Marketers love to see the results of their work in conversions and sales. That’s why mastering the conversion funnel, as prospects move from discovery to consideration to purchase is a must. But here at Readz we believe that many inbound marketers miss something major when trying to increase conversion rates.
Ritika Puri has a great roundup of different takes on conversion funnel paths over on the Crazy Egg blog. All of them agree on the importance of content. One of the analogies we like most related to content is Jay Baer’s view that inbound marketing content is divided into feathers and bricks.
For Jay Baer, “feathers” are lightweight pieces of content such as tweets, memes and so on, while “bricks” are the solid, meaty content that shows your potential customers that you are meant to taken seriously. That’s items like detailed infographics, ebooks, digital magazines and white papers. It’s the long form content that is now getting more prominence in search results. He says that while feathers will entice customers, only bricks will keep them and lead to conversions.
Most marketers would agree that you need both to keep potential customers interested, and you may provide these pieces of content at different points on the path to sale. But it’s how that content is delivered that is the problem. As a marketer, if you’re simply looking at a website, blog and social media profiles as part of the conversion funnel, you’re missing a trick. A chain is only as good as its weakest link and leaving out mobile makes the whole conversion funnel very weak indeed.
We’ve already seen the facts: the major social media and social networking sites are banking on mobile as the future. And the research reports show the same thing. More people than ever before are using mobile devices to discover content, whether that’s on your website or via social media. For marketers, that’s an excellent reason to make mobile optimization central to your content strategy.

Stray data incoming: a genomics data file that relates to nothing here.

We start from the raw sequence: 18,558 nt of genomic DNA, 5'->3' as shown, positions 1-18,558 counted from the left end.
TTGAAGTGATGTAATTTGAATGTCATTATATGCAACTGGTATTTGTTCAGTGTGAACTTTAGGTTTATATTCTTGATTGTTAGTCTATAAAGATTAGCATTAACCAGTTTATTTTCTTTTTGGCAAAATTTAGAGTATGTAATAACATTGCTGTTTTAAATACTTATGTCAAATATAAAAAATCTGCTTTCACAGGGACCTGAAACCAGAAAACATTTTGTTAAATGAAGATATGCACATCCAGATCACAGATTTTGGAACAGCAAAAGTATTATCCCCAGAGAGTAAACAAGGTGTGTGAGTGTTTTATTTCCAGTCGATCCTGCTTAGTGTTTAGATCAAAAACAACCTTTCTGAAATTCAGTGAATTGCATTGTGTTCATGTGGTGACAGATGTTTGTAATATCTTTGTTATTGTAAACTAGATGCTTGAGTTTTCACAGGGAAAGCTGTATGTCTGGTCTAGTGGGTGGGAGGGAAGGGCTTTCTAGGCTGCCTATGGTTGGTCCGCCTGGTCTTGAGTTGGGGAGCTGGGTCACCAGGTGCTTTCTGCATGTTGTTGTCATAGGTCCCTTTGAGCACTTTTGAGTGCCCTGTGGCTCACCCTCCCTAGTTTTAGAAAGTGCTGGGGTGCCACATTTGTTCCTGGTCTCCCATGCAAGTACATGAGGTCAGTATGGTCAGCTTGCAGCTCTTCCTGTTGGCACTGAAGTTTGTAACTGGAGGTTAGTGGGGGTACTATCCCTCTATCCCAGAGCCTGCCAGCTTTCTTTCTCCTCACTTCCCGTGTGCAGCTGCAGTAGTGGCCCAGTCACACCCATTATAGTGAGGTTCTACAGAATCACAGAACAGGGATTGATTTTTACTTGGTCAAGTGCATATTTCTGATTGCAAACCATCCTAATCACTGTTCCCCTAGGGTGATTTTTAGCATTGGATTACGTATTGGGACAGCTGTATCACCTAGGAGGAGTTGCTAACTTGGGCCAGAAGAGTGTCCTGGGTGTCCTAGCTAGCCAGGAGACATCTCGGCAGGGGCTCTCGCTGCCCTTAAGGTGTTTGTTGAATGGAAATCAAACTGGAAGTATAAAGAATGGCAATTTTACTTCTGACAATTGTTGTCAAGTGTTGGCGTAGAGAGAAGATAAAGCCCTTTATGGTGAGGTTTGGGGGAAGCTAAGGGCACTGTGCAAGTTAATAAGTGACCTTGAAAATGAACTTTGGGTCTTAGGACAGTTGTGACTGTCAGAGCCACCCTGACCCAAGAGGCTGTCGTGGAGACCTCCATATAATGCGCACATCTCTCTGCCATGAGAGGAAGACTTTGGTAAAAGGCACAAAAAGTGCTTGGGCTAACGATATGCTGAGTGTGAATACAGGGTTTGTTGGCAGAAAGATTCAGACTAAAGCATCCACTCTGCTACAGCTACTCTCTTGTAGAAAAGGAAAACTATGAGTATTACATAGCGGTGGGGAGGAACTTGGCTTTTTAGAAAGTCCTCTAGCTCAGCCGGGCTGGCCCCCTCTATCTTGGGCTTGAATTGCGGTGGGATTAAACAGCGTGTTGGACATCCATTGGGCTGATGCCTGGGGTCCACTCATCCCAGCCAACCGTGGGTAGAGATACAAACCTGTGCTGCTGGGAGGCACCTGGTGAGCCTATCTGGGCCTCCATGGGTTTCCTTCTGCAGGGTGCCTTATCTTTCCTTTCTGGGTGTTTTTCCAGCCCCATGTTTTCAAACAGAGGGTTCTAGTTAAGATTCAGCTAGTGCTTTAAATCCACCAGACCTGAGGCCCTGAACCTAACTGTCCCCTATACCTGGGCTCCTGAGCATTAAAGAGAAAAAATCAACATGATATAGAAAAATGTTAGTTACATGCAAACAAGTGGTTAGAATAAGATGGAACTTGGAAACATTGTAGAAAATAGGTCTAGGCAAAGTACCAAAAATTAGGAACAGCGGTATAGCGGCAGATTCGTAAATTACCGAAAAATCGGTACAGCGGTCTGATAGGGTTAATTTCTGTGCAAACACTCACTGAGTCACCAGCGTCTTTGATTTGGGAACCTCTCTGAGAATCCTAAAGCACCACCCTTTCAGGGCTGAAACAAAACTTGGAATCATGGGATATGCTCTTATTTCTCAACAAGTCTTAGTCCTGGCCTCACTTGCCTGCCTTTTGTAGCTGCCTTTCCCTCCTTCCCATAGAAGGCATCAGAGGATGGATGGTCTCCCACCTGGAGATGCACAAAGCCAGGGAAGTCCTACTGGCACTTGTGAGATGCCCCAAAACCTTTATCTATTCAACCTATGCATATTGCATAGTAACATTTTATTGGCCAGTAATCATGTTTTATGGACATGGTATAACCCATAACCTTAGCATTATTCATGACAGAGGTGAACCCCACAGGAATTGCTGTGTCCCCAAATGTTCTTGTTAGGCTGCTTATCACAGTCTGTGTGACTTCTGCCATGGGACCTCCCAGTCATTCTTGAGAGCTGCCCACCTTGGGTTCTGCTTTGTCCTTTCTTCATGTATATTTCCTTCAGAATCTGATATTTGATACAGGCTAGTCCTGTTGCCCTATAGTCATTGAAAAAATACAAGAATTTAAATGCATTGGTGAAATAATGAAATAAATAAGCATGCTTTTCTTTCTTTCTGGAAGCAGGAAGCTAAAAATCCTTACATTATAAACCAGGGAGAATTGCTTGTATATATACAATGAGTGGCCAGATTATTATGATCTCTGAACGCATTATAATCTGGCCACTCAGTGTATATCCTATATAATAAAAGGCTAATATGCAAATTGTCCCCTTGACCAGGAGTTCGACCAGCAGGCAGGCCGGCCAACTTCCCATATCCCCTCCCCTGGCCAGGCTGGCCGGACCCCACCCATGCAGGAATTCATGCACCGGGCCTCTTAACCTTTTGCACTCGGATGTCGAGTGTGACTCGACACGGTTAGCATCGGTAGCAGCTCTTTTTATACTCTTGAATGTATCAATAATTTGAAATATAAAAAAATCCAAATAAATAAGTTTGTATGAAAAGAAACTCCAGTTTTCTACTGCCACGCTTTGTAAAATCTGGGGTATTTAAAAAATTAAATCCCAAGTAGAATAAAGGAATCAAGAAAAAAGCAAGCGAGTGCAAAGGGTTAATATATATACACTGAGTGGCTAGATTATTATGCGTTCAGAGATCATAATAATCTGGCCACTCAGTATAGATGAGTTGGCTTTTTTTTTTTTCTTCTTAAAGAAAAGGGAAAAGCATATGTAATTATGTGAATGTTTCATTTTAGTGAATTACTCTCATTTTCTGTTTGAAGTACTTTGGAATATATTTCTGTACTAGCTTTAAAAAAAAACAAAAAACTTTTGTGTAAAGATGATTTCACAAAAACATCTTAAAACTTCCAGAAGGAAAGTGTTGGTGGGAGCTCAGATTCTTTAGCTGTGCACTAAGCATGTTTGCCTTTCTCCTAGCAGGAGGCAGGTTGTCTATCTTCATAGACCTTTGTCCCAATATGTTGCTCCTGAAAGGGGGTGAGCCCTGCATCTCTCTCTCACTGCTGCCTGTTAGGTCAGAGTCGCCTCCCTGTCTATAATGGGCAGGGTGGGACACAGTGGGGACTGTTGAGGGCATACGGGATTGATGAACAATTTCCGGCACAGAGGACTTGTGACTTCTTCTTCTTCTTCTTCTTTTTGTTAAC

In part, that’s about having a mobile adapted website that isn’t just responsive but also thinks about how people use mobile devices and takes account of the need for taps, swipes and gestures and of the relatively smaller screens on which content is viewed. In a multiscreen world, this will be a crucial differentiator in the battle for attention. When delivering the “bricks” in your content strategy, you need to take account of the needs of mobile users.
If you think that converting your existing resources to a PDF is enough, then think again. Sure, consumers will be able to read your PDF white paper on a mobile device but it won’t be a pleasant experience, so why would they want to?
Typically PDF documents are difficult to resize and to navigate a mobile device screen. The smaller the screen – and there are some pretty small ones – the more difficult it is. What creates a better experience for mobile users is the ability to navigate content that automatically adjusts to the size of the screen. A great experience with one of your content “bricks” will lead mobile users further along the conversion path.
That’s not all. According to Google’s Mobile Playbook 2013, 84% of multiscreen shopping experiences include mobile devices. That means have to make it easy for users to complete purchases or other conversion goals via your content and your website. Only then will you get them to the end of the conversion funnel and achieve your sales and marketing goals.
The bottom line? While until now inbound marketers have been able to get away with making mobile a small part of their operations this has to change. With the rapid growth in use of mobile devices and the increasing ubiquity of the smartphone (you can’t go anywhere without seeing someone using one), the mobile consumer will soon be the main target for inbound marketers.
Finally, remember that mobile users also spend a significant part of their time sharing links, products and experiences via social media so providing a great mobile experience both on the web and with your long form content could help to turn them from one-time shoppers into loyal fans and brand advocates and significantly increase conversion rates.